"In a letter dated February 7, 1985, Mr[deleted] sent Mr [deleted] information about the "Roper poll on quackery." This was a survey of the general public that the PAC/FDA campaign had commissioned in October 1984, in order to identify targets for the campaign. An inspection of the survey is revealing.
Judging from the survey questions asked, it appears that those surveyed would get the impression that they were being asked these questions to solicit how effective these treatments were. However, the survey results apparently were used to identify what the public considered most effective in order to determine top-ranking priorities for the "anti-quackery" campaign.
The following is a sampling of the survey: How effective do you think (read item) is/are?
Heard Very Moderately Not Very of Effective Effective Effective/Other a. Vitamins for 95% 29% 49% 9%/8% improved health b. Chiropractors 85% 25% 40% 8%/12% for back problems c. Psychological 68% 25% 32% 4%/8% Counseling for improved mental health
The category that "scored" fourth-highest was alternative cancer treatments. The survey also included weight reduction, body wraps, wraps for slimming, electrical muscle stimulators for body toning, creams to eliminate cellulite, DMSO for aches and pains, air ionizers for feeling healthier, laetrile for cancer, pills for a better sex life, pills to sober up, and creams to grow hair. The BIG THREE targets for the campaign became (1)vitamins, (2) chiropractic, and (3) alternative cancer treatments."
It soon became obvious that important studies were being routinely deflected by these AP stories -- deflected by the assumption that the news media reporting the story was knowledgeable and objective. These authors can appear impartial and objective. And, by what power do they gain such easy access to the public mind?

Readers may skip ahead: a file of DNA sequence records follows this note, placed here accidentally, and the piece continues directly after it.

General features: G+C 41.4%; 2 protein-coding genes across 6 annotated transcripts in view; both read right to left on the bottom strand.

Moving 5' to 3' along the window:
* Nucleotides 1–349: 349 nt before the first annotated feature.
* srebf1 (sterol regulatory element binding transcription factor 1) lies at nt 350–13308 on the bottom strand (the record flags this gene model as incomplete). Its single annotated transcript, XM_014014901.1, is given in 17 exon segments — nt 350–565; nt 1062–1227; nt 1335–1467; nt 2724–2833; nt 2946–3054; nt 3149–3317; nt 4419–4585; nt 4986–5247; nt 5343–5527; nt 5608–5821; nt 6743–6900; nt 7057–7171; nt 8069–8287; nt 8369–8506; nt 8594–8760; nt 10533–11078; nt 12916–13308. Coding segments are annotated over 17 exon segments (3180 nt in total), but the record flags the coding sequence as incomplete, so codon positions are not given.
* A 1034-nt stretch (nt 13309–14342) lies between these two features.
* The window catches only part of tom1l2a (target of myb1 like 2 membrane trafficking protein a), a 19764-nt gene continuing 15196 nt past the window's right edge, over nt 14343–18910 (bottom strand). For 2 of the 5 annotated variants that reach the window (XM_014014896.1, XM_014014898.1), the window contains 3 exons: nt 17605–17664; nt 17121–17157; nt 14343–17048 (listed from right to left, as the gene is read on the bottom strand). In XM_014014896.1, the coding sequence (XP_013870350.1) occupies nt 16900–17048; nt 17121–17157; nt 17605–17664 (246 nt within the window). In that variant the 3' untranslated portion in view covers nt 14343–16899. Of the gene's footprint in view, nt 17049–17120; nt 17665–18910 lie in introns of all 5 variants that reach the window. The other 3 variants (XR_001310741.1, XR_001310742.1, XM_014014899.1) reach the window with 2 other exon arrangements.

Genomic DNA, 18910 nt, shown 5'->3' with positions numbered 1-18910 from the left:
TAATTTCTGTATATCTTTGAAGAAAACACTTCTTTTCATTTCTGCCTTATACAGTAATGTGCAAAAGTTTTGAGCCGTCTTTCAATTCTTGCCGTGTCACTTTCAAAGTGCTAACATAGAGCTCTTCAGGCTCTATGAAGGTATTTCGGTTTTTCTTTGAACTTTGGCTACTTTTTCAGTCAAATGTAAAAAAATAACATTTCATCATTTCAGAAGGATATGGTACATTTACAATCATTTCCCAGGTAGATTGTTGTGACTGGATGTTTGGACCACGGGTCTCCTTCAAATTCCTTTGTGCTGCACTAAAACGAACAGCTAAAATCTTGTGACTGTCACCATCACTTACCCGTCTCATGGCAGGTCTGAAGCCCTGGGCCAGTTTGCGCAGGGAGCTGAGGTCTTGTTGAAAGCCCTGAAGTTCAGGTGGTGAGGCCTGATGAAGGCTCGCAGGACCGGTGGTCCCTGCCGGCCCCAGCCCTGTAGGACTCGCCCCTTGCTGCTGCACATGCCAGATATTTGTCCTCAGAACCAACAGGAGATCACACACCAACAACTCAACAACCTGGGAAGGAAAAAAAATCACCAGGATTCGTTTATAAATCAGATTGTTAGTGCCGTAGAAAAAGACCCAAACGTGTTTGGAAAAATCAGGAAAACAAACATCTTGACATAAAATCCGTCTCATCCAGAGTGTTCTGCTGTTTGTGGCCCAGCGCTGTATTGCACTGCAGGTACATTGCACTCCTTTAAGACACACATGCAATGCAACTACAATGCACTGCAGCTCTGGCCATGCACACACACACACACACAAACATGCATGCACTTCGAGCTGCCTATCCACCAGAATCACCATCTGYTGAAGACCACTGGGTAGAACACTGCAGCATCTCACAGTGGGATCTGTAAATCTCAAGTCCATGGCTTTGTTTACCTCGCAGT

It is my hope that readers who are cognizant that such a manipulation exists, and knowing how it works and what its objectives are , will be better able to blunt its affect on the hearts and minds of the American public.
Any seller that can generate "news" articles advantageous to its image, products or services, almost "at will", truly has an unfair marketing advantage. First, such an approach is not likely to cost much; but more important, the people receiving the message perceive it as factual news and are more likely to accept the message and to believe it.
How does one go about getting their advertising message presented in the guise of respected news articles? The most obvious way is to issue a press release. There may be less obvious (or ethical ways). In the case of the pharmaceutical propaganda campaign, these strategically timed and carefully constructed articles occur too frequently for amazing good luck to be the only reason they appear.